Basmati rice makes Greek style rice pilaf special


Sauteed spinach spiked with red pepper flakes, feta cheese, olives and dill flavor this rice pilaf dish.

Sauteed spinach spiked with red pepper flakes, feta cheese, olives and dill flavor this rice pilaf dish. Photo by: Sara Moulton via AP


Sara Moulton/The Associated Press



With the exception of ooey-gooey potato concoctions, side dishes rarely get any respect. Most of us devote our love and attention to the protein in the center of the plate and then throw together some kind of vegetable and/or starch as an afterthought. Here, however, is a pilaf fully capable of stealing the limelight from the usual star of the show. 


It's basmati rice that makes Greek style rice pilaf so special. An especially aromatic grain used for centuries in India and Pakistan, basmati doesn't usually show up in a Greek-styled pilaf. But I prefer its naturally nutty taste to the blandness of the usual varieties of long-grain rice. (There's a reason that basmati means fragrant in Hindi.) The seasonings, of course, are also key: sauteed spinach spiked with red pepper flakes, feta cheese, olives and dill. 


To make sure the cooked grains ended up separate and fluffy -- and to wash away excess starch -- I started by rinsing the rice. This requires covering the rice in several inches of cold water, stirring it in a circular motion several times, dumping off the water and starting again with fresh water. Repeat this process as often as it takes for the water to become almost clear. 


Cooking rice also requires some care. It needs to be tightly sealed and cooked at a bare simmer to achieve the right texture. Place a wet paper towel under the lid to ensure that no liquid can escape. Waiting 10 minutes after it's cooked before fluffing it up allows all the moisture to be absorbed. 


If you're no fan of feta, just swap in ricotta salata, a kind of aged ricotta. You're also welcome to lose the dill in favor of oregano, basil or mint. And if you don't like olives, just leave them out. Finally, if you'd prefer a vegetarian version of this dish, reach for vegetable broth instead of chicken broth. 


Born as a side dish, Greek Style Rice Pilaf easily converts to main-dish status. Just top it off with a little sauteed shrimp or chicken and call it a meal. 






Start to finish: 1 hour (30 minutes active)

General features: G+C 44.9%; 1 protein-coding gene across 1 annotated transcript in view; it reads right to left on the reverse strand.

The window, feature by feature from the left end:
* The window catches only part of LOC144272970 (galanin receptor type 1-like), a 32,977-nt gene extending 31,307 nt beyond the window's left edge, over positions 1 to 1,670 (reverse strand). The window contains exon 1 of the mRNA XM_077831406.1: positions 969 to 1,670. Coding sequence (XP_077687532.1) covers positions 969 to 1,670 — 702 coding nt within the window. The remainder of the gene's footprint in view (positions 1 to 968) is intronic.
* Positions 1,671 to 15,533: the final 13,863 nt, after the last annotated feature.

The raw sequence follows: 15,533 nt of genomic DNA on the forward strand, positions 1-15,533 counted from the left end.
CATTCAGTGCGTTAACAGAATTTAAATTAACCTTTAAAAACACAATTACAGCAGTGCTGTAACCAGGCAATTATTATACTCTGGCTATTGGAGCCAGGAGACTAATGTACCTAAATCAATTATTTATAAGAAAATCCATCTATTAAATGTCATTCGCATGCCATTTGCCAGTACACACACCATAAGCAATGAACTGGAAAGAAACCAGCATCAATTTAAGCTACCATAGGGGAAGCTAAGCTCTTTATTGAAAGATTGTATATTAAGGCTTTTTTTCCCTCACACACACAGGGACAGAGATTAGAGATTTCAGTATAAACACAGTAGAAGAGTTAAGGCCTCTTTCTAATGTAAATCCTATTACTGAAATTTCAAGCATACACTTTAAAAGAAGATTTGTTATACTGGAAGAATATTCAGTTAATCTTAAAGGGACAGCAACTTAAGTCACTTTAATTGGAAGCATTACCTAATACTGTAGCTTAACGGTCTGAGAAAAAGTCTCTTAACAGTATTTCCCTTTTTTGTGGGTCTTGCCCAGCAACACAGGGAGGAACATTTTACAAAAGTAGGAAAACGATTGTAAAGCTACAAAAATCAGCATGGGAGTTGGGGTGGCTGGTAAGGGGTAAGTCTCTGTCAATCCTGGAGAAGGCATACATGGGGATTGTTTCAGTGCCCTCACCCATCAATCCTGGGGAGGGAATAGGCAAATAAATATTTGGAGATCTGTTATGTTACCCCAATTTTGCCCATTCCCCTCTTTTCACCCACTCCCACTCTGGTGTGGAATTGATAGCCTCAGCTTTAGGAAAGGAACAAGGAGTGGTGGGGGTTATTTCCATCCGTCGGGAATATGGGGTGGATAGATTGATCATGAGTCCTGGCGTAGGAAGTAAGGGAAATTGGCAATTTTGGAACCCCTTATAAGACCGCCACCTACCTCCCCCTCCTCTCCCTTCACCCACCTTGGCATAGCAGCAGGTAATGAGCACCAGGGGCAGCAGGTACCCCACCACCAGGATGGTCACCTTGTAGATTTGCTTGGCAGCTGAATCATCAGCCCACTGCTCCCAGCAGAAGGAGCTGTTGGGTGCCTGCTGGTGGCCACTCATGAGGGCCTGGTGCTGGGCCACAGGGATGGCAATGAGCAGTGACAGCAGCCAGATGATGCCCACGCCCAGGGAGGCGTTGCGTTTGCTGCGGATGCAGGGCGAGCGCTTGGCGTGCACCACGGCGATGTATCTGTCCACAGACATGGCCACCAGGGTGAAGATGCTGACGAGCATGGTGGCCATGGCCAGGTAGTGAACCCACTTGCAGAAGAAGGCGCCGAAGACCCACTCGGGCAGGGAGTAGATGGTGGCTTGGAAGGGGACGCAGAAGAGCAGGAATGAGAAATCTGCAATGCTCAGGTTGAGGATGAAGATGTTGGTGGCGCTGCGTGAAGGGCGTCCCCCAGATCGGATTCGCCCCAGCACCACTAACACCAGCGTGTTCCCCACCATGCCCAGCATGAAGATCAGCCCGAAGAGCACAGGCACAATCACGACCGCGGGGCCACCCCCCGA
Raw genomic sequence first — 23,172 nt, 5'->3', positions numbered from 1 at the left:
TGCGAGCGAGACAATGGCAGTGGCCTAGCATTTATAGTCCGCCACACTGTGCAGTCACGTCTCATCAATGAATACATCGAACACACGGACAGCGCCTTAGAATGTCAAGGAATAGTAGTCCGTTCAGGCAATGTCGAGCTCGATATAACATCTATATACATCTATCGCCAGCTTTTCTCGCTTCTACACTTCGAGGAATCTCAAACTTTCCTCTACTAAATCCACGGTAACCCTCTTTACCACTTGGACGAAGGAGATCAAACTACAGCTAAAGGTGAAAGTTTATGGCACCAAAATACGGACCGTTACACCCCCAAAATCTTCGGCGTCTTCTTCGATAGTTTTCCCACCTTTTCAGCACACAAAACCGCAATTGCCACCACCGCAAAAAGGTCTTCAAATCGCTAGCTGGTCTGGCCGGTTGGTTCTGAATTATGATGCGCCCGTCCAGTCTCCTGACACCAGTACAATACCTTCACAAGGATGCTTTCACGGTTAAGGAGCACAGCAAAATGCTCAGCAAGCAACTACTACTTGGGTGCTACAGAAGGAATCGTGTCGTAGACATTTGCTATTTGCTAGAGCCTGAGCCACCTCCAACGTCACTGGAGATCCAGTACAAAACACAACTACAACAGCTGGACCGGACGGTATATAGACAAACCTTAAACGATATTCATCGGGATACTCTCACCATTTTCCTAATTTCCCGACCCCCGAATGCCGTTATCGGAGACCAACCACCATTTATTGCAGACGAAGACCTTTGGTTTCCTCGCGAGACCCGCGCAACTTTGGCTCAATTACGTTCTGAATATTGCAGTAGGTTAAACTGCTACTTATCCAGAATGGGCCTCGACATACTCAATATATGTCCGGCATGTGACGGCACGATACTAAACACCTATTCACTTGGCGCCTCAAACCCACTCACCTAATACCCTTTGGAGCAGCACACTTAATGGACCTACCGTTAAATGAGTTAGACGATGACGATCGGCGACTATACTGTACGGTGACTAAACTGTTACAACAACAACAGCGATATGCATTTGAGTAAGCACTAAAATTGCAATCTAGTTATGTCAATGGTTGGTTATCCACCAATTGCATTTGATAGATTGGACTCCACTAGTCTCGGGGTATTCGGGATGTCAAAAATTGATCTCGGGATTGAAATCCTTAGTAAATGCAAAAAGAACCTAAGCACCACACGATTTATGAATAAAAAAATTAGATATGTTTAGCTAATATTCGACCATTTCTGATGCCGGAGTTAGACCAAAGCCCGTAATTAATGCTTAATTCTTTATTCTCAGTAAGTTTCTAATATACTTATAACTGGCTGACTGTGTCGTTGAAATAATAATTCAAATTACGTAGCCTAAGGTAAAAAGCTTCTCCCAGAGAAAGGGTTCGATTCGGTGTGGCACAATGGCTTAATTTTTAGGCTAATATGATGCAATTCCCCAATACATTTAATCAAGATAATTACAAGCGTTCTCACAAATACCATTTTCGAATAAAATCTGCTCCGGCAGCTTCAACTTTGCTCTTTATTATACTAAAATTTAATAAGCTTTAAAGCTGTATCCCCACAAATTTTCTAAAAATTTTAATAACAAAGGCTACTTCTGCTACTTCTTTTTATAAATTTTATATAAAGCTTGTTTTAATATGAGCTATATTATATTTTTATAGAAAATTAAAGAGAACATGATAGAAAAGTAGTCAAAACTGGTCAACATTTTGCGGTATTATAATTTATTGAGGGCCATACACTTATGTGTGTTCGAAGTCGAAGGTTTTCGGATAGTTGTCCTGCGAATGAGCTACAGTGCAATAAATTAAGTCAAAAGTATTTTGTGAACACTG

Servings: 6 




1/2 cup finely chopped onion 


1/4 cup extra-virgin olive oil, divided 


1 cup basmati rice, rinsed until the water runs clear and drained 


1 teaspoon minced garlic 


1 teaspoon lemon zest 


1 2/3 cup low-sodium chicken broth 


8 ounces baby spinach 


1/4 teaspoon red pepper flakes 


2 ounces finely crumbled feta cheese (about 1/2 cup) 


1 ounce chopped Mediterranean olives (heaping 1/4 cup) 


2 tablespoons chopped fresh dill 




  • In a medium saucepan cook onion in 2 tablespoons of the oil over medium heat, stirring occasionally until it is golden, about 8 minutes. Add the rice and garlic; cook, stirring, for 3 minutes. Add lemon zest and chicken broth and bring to a boil.  


  • Turn down heat to medium-low, adjusting temperature to make sure broth maintains a bare simmer, cover top of the pot with a wet paper towel and a tight-fitting lid and cook, without stirring, for 17 minutes. Remove from heat and let stand for 10 minutes. 


  • While rice is simmering, cook the spinach. In a large skillet heat 1 tablespoon of the remaining oil over high heat, add half the spinach and cook, stirring until it is wilted, add half the pepper flakes, stir and transfer spinach to a bowl. Repeat procedure with the remaining oil, spinach and pepper flakes and set aside. 


  • When rice is done and has rested for 10 minutes, add the feta, olives and dill and, using a fork, fluff rice to separate the grains. Serve right away. 


    Nutrition information per serving: 259 calories; 110 calories from fat; 12 g fat (3 g saturated; 0 g trans fats); 8 mg cholesterol; 211 mg sodium; 30 g carbohydrates; 1 g fiber; 1 g sugar; 6 g protein.



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